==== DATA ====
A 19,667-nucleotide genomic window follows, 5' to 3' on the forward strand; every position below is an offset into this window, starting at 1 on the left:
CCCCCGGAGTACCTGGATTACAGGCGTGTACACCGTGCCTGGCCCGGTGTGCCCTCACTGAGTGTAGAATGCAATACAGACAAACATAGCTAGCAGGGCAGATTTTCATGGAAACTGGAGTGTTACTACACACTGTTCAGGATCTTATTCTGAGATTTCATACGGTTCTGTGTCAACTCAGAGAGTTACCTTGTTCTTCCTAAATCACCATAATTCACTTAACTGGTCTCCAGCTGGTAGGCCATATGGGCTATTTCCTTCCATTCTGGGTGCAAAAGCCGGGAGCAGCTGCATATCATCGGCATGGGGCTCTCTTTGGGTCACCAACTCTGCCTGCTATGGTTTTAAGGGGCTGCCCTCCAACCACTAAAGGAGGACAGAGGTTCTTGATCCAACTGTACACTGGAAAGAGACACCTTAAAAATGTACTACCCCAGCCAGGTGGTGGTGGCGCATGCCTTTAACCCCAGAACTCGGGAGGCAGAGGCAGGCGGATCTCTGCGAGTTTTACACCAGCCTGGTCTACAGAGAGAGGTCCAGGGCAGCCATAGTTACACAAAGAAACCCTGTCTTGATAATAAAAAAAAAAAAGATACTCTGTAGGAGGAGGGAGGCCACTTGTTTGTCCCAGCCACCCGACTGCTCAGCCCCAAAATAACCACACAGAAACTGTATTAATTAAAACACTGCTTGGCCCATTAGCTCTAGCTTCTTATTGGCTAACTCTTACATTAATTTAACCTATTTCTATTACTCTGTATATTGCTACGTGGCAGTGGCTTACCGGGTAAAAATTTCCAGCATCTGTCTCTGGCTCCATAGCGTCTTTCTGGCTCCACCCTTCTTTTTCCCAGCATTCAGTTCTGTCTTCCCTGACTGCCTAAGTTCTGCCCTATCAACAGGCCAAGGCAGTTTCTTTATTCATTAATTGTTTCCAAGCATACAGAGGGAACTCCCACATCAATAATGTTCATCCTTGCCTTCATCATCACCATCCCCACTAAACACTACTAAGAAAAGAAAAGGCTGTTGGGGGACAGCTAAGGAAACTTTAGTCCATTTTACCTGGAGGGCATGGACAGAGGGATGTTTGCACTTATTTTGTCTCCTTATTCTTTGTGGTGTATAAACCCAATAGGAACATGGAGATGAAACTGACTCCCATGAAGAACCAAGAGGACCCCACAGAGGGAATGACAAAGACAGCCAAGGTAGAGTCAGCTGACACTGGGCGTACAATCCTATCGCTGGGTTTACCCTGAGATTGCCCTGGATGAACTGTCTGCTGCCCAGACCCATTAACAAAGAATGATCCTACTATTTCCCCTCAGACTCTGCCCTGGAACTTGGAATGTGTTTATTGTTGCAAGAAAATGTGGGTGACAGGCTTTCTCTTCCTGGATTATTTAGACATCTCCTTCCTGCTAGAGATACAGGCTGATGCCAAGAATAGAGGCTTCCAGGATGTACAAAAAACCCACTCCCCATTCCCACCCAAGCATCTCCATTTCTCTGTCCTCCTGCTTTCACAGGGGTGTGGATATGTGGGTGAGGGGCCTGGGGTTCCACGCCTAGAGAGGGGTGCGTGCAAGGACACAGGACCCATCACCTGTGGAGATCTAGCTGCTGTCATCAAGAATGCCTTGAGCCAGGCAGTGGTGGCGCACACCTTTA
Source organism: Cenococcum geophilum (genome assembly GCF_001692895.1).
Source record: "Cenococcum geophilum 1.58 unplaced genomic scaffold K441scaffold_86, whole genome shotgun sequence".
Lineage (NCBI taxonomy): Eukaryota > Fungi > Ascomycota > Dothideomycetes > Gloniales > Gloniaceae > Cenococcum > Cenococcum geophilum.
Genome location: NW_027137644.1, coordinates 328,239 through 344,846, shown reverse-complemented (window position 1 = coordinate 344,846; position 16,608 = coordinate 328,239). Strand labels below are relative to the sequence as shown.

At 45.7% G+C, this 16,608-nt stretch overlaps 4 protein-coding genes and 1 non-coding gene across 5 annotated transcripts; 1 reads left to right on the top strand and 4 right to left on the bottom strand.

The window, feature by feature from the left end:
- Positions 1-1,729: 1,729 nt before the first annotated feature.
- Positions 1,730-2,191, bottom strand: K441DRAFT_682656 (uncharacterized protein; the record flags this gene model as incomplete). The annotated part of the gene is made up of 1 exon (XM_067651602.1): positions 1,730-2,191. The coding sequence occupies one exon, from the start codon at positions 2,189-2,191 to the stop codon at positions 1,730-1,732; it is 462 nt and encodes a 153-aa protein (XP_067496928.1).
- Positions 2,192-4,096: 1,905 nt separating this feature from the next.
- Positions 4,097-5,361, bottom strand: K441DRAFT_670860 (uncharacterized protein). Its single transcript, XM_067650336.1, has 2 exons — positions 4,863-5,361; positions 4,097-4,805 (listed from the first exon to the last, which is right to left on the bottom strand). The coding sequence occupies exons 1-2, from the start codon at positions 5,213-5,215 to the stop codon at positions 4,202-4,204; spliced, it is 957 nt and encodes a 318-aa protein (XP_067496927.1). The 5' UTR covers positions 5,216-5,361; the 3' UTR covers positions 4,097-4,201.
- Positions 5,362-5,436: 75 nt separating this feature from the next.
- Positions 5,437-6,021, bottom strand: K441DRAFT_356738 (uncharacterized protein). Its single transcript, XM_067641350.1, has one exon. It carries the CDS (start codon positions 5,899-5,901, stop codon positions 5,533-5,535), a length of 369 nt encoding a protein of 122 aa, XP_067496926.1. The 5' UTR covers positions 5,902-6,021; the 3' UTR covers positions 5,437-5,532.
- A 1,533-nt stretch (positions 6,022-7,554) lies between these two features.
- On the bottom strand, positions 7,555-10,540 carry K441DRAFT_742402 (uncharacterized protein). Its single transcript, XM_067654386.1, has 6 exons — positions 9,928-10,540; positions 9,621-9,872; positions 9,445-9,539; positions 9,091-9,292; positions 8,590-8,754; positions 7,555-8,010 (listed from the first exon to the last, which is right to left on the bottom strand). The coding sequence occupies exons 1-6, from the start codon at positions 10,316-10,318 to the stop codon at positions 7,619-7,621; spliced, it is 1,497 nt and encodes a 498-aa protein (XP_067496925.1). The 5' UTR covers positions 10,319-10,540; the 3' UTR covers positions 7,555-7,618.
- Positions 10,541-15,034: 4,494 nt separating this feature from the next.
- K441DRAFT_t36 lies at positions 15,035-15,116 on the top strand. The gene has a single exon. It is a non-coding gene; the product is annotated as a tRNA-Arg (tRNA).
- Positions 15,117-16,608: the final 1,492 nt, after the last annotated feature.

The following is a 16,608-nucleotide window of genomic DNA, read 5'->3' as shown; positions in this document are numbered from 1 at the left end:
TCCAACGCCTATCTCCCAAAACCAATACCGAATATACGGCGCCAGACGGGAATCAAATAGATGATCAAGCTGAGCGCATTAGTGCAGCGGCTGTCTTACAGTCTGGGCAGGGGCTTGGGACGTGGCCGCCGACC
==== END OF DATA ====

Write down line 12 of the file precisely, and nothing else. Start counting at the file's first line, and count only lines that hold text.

- Positions 4,097-5,361, bottom strand: K441DRAFT_670860 (uncharacterized protein). Its single transcript, XM_067650336.1, has 2 exons — positions 4,863-5,361; positions 4,097-4,805 (listed from the first exon to the last, which is right to left on the bottom strand). The coding sequence occupies exons 1-2, from the start codon at positions 5,213-5,215 to the stop codon at positions 4,202-4,204; spliced, it is 957 nt and encodes a 318-aa protein (XP_067496927.1). The 5' UTR covers positions 5,216-5,361; the 3' UTR covers positions 4,097-4,201.